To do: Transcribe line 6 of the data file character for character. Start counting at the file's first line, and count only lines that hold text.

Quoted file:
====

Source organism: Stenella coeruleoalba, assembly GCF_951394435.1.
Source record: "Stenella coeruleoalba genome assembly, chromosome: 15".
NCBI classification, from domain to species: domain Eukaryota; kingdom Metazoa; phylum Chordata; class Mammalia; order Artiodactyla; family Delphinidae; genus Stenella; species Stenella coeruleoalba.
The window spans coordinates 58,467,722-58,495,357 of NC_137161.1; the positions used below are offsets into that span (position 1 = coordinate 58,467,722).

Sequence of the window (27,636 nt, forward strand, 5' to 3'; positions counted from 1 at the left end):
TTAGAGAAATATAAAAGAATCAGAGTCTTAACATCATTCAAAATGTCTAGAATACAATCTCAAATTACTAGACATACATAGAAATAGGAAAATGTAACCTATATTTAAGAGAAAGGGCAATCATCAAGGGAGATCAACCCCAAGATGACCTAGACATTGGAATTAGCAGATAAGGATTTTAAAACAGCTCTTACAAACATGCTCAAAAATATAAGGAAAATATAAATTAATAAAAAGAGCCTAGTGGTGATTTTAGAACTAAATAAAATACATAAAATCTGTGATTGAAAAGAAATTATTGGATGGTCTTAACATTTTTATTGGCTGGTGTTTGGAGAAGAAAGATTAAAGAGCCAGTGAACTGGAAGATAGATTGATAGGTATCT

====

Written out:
TTAGAGAAATATAAAAGAATCAGAGTCTTAACATCATTCAAAATGTCTAGAATACAATCTCAAATTACTAGACATACATAGAAATAGGAAAATGTAACCTATATTTAAGAGAAAGGGCAATCATCAAGGGAGATCAACCCCAAGATGACCTAGACATTGGAATTAGCAGATAAGGATTTTAAAACAGCTCTTACAAACATGCTCAAAAATATAAGGAAAATATAAATTAATAAAAAGAGCCTAGTGGTGATTTTAGAACTAAATAAAATACATAAAATCTGTGATTGAAAAGAAATTATTGGATGGTCTTAACATTTTTATTGGCTGGTGTTTGGAGAAGAAAGATTAAAGAGCCAGTGAACTGGAAGATAGATTGATAGGTATCT